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Navy Electricity and Electronics Training Series (NEETS)
Module 7—Introduction to Solid-State Devices and Power Supplies
Chapter 1:  Pages 1-41 through 1-47(Title)

Module 7—Introduction to Solid-State Devices and Power Supplies

Pages i - ix, 1-1 to 1-10, 1-11 to 1-20, 1-21 to 1-30, 1-31 to 1-40, 1-41 to 1-47, 2-1 to 2-10, 2-11 to 2-20, 2-21 to 2-30,
             2-31 to 2-40, 2-41 to 2-50, 2-51 to 2-54, 3-1 to 3-10, 3-11 to 3-20, 3-21 to 3-30, 3-31 to 3-40, 3-41 to 3-50, 3-51 to 3-54,
             4-1 to 4-10, 4-11 to 4-20, 4-21 to 4-30, 4-31 to 4-40, 4-41 to 4-50, 4-51 to 4-62, Index



FORWARD BIAS is an external voltage that is applied to a PN junction to reduce its barrier and, therefore, aid current flow through the junction. To accomplish this function, the external voltage is connected so that it opposes the electrostatic field of the junction.


REVERSE BIAS is an external voltage that is connected across a PN junction so that its voltage aids the junction and, thereby, offers a high resistance to the current flow through the junction.




The PN JUNCTION has a unique ability to offer very little resistance to current flow in the forward-bias direction, but maximum resistance to current flow when reverse biased. For this reason, the PN junction is commonly used as a diode to convert ac to dc.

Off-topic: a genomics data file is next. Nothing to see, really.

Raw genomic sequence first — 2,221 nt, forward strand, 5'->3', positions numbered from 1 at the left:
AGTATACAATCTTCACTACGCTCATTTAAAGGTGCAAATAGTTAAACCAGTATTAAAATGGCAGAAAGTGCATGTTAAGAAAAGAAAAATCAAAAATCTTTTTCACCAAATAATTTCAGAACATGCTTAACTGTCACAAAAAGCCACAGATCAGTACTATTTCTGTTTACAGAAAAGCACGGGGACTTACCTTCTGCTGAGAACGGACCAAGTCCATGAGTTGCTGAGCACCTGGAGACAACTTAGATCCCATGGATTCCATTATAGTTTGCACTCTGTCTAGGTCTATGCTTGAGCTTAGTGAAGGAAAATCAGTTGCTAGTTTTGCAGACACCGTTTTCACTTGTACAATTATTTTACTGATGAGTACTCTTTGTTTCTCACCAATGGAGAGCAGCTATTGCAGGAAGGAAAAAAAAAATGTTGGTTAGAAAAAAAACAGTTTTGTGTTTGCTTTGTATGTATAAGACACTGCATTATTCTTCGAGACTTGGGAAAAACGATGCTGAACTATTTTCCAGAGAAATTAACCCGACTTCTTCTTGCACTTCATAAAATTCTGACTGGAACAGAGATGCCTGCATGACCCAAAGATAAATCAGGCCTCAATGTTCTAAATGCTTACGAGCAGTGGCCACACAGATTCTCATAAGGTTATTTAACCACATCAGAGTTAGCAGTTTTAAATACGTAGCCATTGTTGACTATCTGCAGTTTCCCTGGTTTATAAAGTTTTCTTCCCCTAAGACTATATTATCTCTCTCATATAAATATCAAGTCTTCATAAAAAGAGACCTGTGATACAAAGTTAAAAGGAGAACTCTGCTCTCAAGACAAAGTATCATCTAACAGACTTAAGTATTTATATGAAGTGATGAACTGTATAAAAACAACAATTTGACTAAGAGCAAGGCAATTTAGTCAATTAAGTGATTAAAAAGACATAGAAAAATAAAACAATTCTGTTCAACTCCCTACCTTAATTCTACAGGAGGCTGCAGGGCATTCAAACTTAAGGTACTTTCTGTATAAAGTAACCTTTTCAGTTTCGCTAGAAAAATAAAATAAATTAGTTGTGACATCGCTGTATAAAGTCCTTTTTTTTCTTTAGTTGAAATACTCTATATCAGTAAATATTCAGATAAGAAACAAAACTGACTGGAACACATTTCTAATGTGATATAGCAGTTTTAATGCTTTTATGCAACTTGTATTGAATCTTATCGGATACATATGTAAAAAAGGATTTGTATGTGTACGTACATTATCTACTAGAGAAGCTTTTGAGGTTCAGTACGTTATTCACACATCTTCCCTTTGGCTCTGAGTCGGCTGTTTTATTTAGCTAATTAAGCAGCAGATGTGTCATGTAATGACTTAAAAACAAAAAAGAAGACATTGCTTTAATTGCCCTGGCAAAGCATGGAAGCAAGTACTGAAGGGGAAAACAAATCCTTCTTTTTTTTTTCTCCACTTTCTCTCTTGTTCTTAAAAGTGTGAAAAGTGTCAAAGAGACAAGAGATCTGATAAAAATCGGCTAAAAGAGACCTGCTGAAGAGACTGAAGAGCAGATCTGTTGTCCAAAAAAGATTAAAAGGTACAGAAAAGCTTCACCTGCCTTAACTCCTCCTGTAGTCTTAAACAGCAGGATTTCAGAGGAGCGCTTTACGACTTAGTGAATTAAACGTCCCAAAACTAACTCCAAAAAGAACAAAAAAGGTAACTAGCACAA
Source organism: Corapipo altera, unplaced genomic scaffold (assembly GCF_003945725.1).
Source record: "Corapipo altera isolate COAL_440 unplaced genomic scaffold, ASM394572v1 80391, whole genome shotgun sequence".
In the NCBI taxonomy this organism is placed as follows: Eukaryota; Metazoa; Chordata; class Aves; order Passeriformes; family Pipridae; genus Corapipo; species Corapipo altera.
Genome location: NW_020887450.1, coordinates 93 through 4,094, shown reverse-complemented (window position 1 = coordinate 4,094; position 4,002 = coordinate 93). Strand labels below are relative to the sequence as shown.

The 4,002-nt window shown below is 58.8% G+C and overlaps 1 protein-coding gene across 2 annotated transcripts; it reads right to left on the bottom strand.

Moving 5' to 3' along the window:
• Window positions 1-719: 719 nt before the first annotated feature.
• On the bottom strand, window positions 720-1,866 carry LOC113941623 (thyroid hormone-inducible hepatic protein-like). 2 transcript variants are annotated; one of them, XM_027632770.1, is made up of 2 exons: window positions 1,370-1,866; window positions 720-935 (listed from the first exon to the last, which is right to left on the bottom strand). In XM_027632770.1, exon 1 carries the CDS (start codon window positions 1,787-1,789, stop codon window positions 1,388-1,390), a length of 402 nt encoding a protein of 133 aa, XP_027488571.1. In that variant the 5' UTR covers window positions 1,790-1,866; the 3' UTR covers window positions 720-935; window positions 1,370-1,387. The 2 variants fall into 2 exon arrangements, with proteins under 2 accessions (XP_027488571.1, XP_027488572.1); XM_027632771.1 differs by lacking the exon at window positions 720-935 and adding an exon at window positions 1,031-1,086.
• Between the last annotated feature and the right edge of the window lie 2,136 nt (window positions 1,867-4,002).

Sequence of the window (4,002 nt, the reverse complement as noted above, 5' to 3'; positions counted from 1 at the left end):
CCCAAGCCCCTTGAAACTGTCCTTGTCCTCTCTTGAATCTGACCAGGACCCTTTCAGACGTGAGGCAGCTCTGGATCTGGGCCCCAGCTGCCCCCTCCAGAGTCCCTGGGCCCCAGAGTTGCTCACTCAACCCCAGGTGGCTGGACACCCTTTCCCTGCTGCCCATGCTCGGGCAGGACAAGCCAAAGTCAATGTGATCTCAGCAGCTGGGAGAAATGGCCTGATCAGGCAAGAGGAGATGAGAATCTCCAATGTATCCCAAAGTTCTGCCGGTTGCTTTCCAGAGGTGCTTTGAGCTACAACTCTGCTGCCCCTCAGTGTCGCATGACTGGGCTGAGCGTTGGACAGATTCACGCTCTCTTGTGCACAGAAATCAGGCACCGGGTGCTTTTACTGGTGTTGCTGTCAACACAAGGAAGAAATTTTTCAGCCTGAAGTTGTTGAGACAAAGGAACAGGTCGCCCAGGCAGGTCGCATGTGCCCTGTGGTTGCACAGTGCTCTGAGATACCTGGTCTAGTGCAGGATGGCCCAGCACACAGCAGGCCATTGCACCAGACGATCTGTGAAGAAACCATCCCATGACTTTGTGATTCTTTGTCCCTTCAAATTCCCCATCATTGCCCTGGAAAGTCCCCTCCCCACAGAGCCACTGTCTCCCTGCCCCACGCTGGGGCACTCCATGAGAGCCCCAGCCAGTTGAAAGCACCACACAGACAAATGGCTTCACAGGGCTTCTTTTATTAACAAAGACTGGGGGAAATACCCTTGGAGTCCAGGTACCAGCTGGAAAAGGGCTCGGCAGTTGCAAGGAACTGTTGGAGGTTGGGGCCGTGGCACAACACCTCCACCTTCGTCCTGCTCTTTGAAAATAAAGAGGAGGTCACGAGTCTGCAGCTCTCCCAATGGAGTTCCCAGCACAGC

The PN JUNCTION’S APPLICATION expands many different areas-from a simple voltage protection device to an amplifying diode. Two of the most commonly used applications for the PN junction are the SIGNAL DIODE (mixing, detecting, and switching signals) and the RECTIFYING DIODE (converting ac to dc).




The METALLIC RECTIFIER or dry-disc rectifier is a metal-to-semiconductor device that acts just like a diode in that it permits current to flow more readily in one direction than the other. Metallic rectifiers are used in many applications where a relatively large amount of power is required.


DIODE CHARACTERISTICS is the information supplied by manufacturers on different types of diodes, either in their manuals or on specification sheets.
DIODE RATINGS are the limiting value of operating conditions of a diode. Operation of the diode outside of its operating limits could damage the diode. Diodes are generally rated for: MAXIMUM AVERAGE FORWARD CURRENT, PEAK RECURRENT FORWARD CURRENT, MAXIMUM SURGE CURRENT, and PEAK REVERSE VOLTAGE.


The SEMICONDUCTOR IDENTIFICATION SYSTEM is an alphanumerical code used to distinguish one semiconductor from another. It is used for diodes, transistors, and many other special semiconductor devices.


DIODE MARKINGS are letters and symbols placed on the diode by manufacturers to distinguish one end of the diode from the other. In some cases, an unusual shape or the addition of color code bands is used to distinguish the cathode from the anode.




The STANDARD DIODE COLOR CODE SYSTEM serves two purposes when it is used: (1) it identifies the cathode end of the diode, and (2) it also serves to identify the diode by number.